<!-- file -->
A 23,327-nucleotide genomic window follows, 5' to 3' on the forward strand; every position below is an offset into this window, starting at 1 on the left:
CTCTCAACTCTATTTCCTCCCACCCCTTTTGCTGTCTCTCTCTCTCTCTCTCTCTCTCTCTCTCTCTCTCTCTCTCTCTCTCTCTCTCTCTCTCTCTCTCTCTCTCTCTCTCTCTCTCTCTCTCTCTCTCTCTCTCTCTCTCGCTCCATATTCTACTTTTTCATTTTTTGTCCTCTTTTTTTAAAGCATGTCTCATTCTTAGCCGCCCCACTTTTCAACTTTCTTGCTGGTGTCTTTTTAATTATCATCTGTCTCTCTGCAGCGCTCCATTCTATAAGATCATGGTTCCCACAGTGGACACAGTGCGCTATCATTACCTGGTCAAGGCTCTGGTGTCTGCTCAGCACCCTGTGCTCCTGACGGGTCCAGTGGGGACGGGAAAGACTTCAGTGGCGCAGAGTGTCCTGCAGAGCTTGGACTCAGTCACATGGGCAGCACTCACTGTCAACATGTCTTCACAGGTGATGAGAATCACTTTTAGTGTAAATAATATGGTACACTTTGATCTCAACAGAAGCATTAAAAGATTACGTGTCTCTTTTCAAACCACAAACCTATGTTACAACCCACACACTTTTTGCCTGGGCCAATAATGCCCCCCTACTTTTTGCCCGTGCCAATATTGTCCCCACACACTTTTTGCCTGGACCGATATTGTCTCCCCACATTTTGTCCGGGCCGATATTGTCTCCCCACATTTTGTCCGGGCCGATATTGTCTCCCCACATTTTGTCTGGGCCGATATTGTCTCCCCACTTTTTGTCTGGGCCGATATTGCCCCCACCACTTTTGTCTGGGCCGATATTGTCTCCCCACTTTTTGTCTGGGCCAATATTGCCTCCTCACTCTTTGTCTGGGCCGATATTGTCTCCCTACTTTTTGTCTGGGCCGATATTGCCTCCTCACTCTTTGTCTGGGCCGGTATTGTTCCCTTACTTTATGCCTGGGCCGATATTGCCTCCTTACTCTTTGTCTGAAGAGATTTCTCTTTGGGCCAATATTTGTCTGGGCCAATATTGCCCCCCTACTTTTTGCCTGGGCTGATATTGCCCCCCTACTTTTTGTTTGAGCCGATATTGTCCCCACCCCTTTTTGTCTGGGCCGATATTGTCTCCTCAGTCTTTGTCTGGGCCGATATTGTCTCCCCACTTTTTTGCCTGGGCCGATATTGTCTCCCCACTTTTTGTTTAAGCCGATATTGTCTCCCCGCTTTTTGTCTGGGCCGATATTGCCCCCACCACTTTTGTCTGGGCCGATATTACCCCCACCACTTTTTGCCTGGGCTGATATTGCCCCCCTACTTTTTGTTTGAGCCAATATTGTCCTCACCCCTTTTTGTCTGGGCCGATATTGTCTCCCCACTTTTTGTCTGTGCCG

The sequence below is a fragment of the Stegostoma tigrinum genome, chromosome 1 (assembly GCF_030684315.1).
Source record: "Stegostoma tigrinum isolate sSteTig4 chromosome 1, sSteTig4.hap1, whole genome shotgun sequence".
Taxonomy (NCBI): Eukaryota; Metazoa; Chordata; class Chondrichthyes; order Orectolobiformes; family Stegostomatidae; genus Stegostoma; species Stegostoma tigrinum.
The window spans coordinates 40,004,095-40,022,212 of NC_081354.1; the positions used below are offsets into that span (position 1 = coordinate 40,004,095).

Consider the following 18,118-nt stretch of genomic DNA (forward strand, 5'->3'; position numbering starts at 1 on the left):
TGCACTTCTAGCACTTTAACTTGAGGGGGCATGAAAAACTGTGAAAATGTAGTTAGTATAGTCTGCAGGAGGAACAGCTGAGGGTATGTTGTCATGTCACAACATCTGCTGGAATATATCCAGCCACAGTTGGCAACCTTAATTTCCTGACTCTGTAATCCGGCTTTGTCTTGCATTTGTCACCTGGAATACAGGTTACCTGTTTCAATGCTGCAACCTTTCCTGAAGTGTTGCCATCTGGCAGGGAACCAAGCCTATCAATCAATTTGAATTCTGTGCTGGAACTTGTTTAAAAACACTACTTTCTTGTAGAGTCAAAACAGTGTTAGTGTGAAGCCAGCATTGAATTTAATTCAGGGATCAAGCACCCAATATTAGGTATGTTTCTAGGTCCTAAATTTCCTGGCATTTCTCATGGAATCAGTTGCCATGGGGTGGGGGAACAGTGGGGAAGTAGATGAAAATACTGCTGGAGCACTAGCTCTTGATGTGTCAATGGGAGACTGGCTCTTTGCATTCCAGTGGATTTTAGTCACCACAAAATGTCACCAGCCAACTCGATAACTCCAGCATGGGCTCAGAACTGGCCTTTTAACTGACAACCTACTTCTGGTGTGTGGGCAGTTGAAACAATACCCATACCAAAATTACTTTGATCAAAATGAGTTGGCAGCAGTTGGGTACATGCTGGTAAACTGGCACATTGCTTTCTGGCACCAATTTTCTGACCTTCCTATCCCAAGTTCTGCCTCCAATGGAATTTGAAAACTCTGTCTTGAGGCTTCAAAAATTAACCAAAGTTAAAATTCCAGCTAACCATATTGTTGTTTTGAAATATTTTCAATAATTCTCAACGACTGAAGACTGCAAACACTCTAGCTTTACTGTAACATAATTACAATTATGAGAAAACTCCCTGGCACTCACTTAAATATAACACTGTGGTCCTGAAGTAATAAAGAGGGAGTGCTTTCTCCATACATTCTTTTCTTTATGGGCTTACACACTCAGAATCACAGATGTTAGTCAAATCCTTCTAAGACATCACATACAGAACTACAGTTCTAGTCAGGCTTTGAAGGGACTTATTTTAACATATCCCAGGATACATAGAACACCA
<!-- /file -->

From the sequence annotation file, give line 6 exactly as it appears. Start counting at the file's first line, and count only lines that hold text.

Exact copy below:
The window spans coordinates 40,004,095-40,022,212 of NC_081354.1; the positions used below are offsets into that span (position 1 = coordinate 40,004,095).